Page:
COVID-19 has changed the fashion industry in a multitude of ways: professional attire is trending out, online shopping is at an all-time high, fashion shows are virtual, and sustainability is more prevalent than ever. But are these changes going to be permanent?
Although some changes in the fashion industry appear to be COVID-related, many of them were in motion long before the pandemic started. This is especially true in regards to online shopping. Online shopping has been around for years, but with a majority of stores limiting their capacity and closing fitting rooms, it is more popular than ever. “I have always loved online shopping, but definitely more than ever this year. Partially because I can’t shop in-person and partially just out of boredom to be honest,” said Lauren Matoska, a 22 year-old Biology student and shopping fanatic.
While this may change slightly after the pandemic ends, many experts believe consumers will still be weary of in-store shopping and will choose to stick to online retail. According to a report from Retail Economics, by the law firm of Womble Bond Dickinson, online shopping will account for 53% of sales by 2028, up from about 20% in 2019. A shift this large could decrease the amount of store-front locations available for in-person shopping. If companies see that there is no demand for the in-store shopping experience, they will have no incentive to keep their stores open. This could mean that companies will close their doors, or at least limit the number of store-front locations.
With the new “work from home” mandate, some companies have switched over to a more casual dress code. Because many people who were fortunate enough to keep their jobs throughout the pandemic can now work from the comfort of their own home, they have been dressing up less and less for work. Even companies that have typically enforced strict dress codes are becoming more lax when it comes to virtual work attire.
AT&T, for example, had a strict business-professional dress code in their offices, but decided to change gears at the beginning of the pandemic, as “work-from-home” became the new normal. “When we went virtual our dress code completely shifted and everyone was able to dress more casually,” said former Vice President of Product Customer Experience at AT&T Jeanet Mika. Some companies, like AT&T, wanted to acknowledge that change was happening, and used more casual dress as a way to create a more pleasant atmosphere during virtual meetings or conferences. “As leaders, we were actually encouraged to dress casual in order to make the audience feel more comfortable over Zoom,” Mika said.
There is no saying if this more casual dress code will remain after the pandemic, but it may be challenging for some to make the shift back to business-professional attire after a year of sweatpants. There has been a sizable decrease in sales for traditional professional clothing over the past year. Large men’s suits retailers such as Brooks Brothers and Tailored Brands have even filed for bankruptcy due to the overwhelming lack of demand for professional attire.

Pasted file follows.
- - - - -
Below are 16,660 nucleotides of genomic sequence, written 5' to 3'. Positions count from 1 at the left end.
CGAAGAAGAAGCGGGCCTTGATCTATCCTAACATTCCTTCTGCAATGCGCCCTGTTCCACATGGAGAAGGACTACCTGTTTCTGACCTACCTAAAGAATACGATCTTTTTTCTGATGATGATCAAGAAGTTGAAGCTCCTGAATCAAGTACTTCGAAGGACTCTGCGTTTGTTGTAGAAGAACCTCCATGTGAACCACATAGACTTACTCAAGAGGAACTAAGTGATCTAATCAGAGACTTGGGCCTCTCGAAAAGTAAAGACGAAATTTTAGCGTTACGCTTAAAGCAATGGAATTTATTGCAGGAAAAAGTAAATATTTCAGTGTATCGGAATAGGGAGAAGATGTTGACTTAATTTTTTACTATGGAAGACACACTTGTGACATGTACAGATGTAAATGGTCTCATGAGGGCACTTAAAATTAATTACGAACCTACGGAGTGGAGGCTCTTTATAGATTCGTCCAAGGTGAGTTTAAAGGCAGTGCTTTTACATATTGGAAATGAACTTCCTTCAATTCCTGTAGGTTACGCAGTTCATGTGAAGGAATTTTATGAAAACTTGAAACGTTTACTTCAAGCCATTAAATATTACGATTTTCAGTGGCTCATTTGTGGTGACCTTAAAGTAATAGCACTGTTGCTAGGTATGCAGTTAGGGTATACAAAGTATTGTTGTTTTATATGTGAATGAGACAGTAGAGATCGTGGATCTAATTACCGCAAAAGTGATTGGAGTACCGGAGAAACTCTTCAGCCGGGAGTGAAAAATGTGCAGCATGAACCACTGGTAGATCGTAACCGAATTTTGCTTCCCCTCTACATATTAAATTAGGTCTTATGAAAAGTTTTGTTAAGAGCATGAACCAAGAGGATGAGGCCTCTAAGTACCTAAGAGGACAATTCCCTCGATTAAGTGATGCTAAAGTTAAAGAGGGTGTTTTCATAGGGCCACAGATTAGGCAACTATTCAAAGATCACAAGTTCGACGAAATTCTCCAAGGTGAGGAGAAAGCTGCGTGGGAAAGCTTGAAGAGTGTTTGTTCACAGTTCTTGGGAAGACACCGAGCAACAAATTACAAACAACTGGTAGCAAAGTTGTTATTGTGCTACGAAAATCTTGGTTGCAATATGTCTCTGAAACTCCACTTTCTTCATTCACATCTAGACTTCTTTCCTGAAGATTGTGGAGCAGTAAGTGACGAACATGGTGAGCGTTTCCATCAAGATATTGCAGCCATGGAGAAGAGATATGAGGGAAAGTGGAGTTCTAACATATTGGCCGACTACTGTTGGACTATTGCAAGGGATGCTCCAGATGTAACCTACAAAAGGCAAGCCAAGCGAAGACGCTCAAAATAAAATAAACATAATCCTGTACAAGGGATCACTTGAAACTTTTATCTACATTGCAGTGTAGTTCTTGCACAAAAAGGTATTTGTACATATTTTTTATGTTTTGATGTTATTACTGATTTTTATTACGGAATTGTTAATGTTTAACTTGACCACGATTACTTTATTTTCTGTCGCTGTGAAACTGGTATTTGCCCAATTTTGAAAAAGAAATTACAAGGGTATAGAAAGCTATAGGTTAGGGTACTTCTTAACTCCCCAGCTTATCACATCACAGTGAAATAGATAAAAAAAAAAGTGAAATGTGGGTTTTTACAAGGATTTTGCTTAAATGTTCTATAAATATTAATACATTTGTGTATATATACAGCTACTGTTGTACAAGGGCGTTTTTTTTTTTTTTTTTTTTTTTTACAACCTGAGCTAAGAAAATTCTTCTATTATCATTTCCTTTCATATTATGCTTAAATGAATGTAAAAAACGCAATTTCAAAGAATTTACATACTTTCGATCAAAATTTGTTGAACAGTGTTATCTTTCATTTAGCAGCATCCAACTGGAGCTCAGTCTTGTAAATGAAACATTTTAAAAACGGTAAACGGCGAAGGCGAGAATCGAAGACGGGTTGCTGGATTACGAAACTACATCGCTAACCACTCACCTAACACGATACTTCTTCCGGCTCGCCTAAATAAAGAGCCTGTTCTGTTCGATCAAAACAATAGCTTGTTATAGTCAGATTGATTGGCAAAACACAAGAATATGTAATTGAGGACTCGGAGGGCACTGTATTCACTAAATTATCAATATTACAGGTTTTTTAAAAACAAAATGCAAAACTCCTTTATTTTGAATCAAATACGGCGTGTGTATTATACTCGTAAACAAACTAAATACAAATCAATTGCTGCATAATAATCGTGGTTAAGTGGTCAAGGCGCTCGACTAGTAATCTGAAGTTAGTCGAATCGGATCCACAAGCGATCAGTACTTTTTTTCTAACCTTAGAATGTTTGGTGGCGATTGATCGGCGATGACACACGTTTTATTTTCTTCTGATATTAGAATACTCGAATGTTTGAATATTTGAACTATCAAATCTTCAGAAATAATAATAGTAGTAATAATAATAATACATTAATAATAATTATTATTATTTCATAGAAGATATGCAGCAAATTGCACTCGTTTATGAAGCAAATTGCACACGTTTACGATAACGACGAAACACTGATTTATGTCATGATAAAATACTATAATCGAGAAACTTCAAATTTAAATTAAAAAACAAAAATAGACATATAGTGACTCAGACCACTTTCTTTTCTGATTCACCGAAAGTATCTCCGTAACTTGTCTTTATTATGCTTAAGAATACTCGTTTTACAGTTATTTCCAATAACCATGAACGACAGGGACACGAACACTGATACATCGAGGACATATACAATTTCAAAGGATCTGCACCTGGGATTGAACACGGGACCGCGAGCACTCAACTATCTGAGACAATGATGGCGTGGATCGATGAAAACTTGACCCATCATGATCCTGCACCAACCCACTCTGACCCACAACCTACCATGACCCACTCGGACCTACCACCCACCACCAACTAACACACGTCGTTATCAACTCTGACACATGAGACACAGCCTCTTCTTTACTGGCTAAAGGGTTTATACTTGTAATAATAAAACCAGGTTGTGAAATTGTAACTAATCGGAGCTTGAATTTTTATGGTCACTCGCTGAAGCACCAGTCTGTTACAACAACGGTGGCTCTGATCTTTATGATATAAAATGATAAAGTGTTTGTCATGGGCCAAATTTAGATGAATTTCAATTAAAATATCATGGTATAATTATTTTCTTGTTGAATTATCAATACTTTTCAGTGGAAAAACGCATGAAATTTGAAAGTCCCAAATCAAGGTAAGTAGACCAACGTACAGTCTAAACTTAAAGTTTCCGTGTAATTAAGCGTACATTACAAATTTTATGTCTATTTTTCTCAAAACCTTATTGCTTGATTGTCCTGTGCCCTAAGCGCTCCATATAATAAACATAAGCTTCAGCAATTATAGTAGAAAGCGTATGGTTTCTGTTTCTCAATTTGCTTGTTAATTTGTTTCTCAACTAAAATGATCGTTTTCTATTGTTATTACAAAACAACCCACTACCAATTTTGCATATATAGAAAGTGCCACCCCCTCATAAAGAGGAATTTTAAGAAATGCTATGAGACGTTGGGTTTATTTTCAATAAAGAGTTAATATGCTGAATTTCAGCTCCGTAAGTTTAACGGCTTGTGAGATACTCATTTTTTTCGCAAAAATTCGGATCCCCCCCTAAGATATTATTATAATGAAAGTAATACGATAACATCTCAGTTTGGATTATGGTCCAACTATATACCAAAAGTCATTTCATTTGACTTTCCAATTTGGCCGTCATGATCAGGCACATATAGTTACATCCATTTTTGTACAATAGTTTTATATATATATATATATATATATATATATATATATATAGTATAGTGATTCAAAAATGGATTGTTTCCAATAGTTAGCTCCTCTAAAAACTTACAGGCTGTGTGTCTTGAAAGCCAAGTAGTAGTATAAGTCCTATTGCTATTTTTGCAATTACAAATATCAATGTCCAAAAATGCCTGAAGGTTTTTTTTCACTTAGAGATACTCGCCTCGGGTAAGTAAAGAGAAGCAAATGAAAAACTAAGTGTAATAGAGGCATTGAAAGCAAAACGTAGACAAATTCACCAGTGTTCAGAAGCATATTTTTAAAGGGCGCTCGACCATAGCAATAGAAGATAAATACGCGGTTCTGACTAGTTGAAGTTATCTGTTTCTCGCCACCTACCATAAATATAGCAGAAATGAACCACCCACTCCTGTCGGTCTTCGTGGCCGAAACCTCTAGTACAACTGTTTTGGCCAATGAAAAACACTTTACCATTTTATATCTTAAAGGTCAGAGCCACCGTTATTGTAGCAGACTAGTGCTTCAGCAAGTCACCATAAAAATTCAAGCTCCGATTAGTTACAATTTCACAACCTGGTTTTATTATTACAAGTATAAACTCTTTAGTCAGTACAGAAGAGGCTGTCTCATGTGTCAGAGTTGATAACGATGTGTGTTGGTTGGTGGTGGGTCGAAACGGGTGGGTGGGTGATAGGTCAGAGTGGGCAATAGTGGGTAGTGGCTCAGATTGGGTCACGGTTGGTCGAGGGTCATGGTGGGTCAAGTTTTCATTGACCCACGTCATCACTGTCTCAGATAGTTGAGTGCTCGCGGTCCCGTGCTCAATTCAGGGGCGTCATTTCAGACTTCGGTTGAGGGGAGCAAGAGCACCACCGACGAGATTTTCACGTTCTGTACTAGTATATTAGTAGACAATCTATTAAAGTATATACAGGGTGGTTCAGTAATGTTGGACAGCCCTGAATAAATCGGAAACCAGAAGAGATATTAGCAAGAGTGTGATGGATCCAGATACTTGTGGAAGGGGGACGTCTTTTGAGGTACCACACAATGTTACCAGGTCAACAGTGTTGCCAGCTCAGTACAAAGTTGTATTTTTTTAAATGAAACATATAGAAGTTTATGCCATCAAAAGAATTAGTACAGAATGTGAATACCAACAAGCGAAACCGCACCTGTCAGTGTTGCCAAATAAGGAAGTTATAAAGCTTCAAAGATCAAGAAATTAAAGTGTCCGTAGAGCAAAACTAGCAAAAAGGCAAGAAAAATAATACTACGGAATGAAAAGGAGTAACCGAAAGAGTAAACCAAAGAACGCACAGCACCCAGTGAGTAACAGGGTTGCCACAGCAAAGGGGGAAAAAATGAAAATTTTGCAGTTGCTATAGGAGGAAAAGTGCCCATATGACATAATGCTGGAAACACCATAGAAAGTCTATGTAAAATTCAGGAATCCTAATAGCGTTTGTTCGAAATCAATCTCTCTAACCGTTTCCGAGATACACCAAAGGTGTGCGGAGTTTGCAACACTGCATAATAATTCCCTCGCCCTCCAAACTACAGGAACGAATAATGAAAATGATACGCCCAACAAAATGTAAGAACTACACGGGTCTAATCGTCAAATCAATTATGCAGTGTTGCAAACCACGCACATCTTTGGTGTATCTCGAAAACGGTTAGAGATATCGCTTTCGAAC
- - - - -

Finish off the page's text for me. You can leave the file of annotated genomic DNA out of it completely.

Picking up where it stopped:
One positive outcome that has come out of this tragic time is an increased focus on sustainability and ethical practices in fashion, and in general. According to the World Economic Forum, investors poured a record $12.2 billion into funds that say they invest in environmental, social and governance(ESG) practices in the first four months of 2020 alone. With environmental issues at the forefront, consumers are really starting to hold brands accountable for their actions by demanding sustainable and ethically made clothing. Because consumers are able to interact with brands through various social media platforms, they are able to have their voices heard, not only by the company itself, but by other consumers as well.
Additionally, with an increased focus on sustainability, the concept of “seasons” in fashion may be trending out. Consumers now understand how harmful the creation of new clothing can be for our planet due to waste production, and the “newness” of clothing is becoming less and less important. According to MarketWatch, the online secondhand market is set to grow 27% in 2020, while the broader retail sector is projected to shrink 23%. With the rise of second-hand shopping, many companies will create fewer collections per year. The second-hand shopping market, particularly resale apps, have been thriving during the pandemic. “I used to love going to thrift stores with my friends, but obviously we haven’t been able to do that this year. I’ve been getting into some online sites that sell second-hand though. My favorites are definitely Depop and ThredUp, they have some really unique pieces,” Matoska said.
Overall, COVID-19 has affected the fashion industry in a variety of ways, some better than others. The most notable changes will definitely be seen in regards to technology and sustainability. The growing shift towards online shopping and non-cyclical fashion cycles could help to eliminate waste and ultimately protect our planet.